Liquid crystals: potential energy source

Ariel Lev

Imagine a world in which people can constantly charge cell phones, iPods and computers simply by walking. Thanks to new technology called the bent-core liquid crystal, this world is not far away.

“Imagine harvesting your legs’ energy during walking to charge your cell phone,” said James Gleeson, professor and assistant chair of the physics department. “These liquid crystals can generate electricity in something the size of a postage stamp. The stamp-sized generators can then be stacked to add more power.”

With the help of two grants from the National Science Foundation and the Office of Naval Research, researchers in the Liquid Crystal Institute are currently investigating the applications of the bent-core liquid crystal.

Bent-core liquid crystals are commonly called boomerang or banana liquid crystals because of their crooked shape. Normal liquid crystals appear as long cylinders. Two normal liquid crystals combine to form the bent-core liquid crystal and a curve forms at the joint in the middle.

The bent-core liquid crystal is special because it rotates on its axis much faster than a normal liquid crystal. This is important because it allows the liquid crystals to generate much more energy than what can be created by the slower rotation of a normal liquid crystal.

“The reaction we get from normal liquid crystals is too small to generate electricity,” said Antal Jakli, assistant professor in the chemical physics interdisciplinary program. “But the banana liquid crystal lets us generate electricity on a much larger scale.”

The increased rotation speed of the bent-core liquid crystal might also be used to improve the quality of televisions with liquid crystal displays. The human eye requires about four milliseconds of switching time, the time it takes the eye to perceive changes in its surroundings.

Televisions take longer than that to refresh the picture, but using the bent-core liquid crystal could reduce that time to as little as three milliseconds. This reduction in the refresh rate of the television would make changes in the picture almost impossible to detect. This would improve the perceived quality of the image because the picture could change faster than the human eye.

Bent-core liquid crystals must use energy to make energy. This initial reaction can be created in different ways.

One way to generate the necessary electricity is to place bent-core liquid crystals between thin sheets of plastic material. The material is then placed on the body where bending occurs such as the knees or elbows. Body movement creates energy in the material and the energy is sent through a cord to the device the user wants to charge, Gleeson said.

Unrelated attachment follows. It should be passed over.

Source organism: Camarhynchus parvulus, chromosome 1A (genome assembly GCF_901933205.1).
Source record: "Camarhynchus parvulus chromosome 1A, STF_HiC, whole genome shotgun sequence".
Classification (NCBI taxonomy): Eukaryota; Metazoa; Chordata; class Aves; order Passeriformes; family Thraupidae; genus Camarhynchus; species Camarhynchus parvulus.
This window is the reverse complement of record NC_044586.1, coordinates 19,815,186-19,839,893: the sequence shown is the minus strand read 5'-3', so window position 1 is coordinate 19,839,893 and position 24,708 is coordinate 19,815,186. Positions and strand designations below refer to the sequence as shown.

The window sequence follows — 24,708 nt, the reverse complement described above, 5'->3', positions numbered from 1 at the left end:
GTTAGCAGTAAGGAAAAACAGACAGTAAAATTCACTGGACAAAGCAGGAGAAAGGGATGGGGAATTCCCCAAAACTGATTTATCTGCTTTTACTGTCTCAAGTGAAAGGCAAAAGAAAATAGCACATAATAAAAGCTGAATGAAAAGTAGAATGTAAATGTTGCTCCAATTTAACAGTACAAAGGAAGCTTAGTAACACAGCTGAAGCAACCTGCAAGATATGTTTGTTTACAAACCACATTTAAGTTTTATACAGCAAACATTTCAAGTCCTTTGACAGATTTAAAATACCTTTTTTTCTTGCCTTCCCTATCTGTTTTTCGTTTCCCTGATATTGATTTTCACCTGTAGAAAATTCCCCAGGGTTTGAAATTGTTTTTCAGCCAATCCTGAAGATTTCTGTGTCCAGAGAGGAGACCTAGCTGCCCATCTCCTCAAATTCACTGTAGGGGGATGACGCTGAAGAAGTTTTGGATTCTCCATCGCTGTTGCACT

“The small plastic film bends while walking and generates electricity from the liquid crystals,” Jakli said. “This electricity can be used to power up your cell phone, iPod or computer.”

Electricity can also be generated in the liquid crystals through electromagnets. Research staff and graduate students use the magnets at National High Magnetic Field Laboratory in Tallahassee, Fla.

“We go to the magnet lab because we can’t create magnetic fields that strong here,” Gleeson said. “The lab’s enormous electromagnets each use as much electricity as a small town.”

The magnets at the lab apply forces on the liquid crystals that cannot be used under normal circumstances. The liquid crystals respond weakly to external force, so the lab’s large electromagnets are used to create the necessary force.

Although it is not practical for individuals to use such magnets for power, the large force that can be created in the lab is perfect for researchers who study the properties of the liquid crystals.

Current research is focused on the possibility of using bent-core liquid crystals for a process known as beam steering, and to improve the quality of televisions with liquid crystal displays.

In this case, beam steering is the process of using thin sheets of liquid crystals to redirect beams of light from different sources. This technology could be used to guide telecommunications satellites in space and it could be used by the military when operating laser-guided weapons because the process is extremely accurate.

Currently, many of these applications are only concepts. However, researchers speculate that all of these applications will be made possible by the use of bent-core liquid crystals.

More research is required before these items will be available to the public. Studies by Kent State faculty and graduate students are being done now. More grants to continue research into bent-core liquid crystals are pending.

Contact sciences reporter Ariel Lev at [email protected].